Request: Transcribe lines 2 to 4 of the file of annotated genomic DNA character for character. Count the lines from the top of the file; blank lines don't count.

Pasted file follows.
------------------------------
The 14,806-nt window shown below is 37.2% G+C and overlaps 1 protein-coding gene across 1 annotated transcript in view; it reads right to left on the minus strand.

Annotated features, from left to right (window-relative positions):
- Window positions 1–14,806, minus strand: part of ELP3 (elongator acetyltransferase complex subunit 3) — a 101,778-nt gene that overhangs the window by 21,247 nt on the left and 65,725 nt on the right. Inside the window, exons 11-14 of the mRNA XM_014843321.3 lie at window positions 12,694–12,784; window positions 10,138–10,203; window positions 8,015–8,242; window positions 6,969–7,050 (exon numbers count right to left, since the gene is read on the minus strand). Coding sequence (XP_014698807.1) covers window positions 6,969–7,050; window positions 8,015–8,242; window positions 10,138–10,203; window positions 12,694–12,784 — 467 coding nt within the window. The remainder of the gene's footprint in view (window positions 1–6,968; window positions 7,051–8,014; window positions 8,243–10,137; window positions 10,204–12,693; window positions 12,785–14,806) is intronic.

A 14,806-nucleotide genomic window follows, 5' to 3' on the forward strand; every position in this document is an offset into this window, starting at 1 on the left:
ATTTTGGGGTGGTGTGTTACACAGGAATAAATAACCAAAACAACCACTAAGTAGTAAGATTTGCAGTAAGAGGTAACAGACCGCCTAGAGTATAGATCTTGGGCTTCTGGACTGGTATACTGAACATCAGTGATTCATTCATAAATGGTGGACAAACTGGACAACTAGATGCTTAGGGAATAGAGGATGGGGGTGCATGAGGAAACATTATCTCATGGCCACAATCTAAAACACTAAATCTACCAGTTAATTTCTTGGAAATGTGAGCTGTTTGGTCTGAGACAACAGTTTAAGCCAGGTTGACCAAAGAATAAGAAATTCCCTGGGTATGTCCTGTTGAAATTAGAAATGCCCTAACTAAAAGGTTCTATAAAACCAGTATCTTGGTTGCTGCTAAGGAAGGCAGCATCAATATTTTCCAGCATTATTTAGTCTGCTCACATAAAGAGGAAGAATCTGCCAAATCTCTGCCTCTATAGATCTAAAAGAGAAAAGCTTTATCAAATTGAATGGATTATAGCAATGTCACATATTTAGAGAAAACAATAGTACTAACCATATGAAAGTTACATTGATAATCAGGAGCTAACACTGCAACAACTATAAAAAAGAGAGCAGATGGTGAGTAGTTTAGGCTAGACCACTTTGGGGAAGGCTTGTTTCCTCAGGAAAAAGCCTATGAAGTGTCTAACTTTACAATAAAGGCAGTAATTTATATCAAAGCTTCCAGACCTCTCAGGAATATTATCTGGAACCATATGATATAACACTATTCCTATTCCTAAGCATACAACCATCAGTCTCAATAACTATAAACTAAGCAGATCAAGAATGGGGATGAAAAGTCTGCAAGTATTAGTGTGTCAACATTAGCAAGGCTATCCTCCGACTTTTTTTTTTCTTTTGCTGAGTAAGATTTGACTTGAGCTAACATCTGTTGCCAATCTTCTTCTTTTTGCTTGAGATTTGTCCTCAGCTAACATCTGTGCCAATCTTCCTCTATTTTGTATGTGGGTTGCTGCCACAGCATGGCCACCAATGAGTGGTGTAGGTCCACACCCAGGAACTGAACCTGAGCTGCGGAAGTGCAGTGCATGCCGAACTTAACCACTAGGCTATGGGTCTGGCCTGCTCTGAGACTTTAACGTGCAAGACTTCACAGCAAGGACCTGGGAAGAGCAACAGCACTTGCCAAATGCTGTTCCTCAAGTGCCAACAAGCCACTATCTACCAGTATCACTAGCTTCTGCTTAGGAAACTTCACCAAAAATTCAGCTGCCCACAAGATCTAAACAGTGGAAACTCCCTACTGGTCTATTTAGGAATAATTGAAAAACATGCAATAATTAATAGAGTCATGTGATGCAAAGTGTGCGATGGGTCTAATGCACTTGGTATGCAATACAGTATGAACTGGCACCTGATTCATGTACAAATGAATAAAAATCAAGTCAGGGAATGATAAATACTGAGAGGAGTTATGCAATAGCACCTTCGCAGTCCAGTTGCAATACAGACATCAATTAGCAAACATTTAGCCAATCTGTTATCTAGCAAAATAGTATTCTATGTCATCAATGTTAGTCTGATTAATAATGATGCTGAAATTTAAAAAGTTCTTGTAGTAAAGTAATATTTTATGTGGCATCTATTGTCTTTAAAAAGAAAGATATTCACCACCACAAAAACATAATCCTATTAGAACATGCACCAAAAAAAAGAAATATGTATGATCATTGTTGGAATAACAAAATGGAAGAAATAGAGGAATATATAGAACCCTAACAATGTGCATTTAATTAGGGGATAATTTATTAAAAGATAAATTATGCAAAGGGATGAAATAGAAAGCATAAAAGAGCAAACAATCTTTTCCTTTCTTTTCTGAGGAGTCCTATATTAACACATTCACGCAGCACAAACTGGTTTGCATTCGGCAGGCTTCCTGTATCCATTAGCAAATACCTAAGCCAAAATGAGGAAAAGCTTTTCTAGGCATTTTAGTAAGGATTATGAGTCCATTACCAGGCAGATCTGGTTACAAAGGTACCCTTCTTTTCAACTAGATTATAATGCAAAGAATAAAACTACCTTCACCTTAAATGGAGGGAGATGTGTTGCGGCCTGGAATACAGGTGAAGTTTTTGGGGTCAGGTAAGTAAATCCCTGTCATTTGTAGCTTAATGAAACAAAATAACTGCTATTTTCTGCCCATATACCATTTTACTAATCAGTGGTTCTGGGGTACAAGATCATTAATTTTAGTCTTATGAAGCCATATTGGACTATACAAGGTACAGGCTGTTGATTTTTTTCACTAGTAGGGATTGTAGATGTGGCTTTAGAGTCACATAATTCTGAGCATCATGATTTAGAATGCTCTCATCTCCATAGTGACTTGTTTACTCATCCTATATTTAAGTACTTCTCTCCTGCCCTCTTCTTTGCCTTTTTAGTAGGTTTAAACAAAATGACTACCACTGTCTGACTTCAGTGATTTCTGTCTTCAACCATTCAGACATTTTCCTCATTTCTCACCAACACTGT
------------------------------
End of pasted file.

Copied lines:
Annotated features, from left to right (window-relative positions):
- Window positions 1–14,806, minus strand: part of ELP3 (elongator acetyltransferase complex subunit 3) — a 101,778-nt gene that overhangs the window by 21,247 nt on the left and 65,725 nt on the right. Inside the window, exons 11-14 of the mRNA XM_014843321.3 lie at window positions 12,694–12,784; window positions 10,138–10,203; window positions 8,015–8,242; window positions 6,969–7,050 (exon numbers count right to left, since the gene is read on the minus strand). Coding sequence (XP_014698807.1) covers window positions 6,969–7,050; window positions 8,015–8,242; window positions 10,138–10,203; window positions 12,694–12,784 — 467 coding nt within the window. The remainder of the gene's footprint in view (window positions 1–6,968; window positions 7,051–8,014; window positions 8,243–10,137; window positions 10,204–12,693; window positions 12,785–14,806) is intronic.

A 14,806-nucleotide genomic window follows, 5' to 3' on the forward strand; every position in this document is an offset into this window, starting at 1 on the left: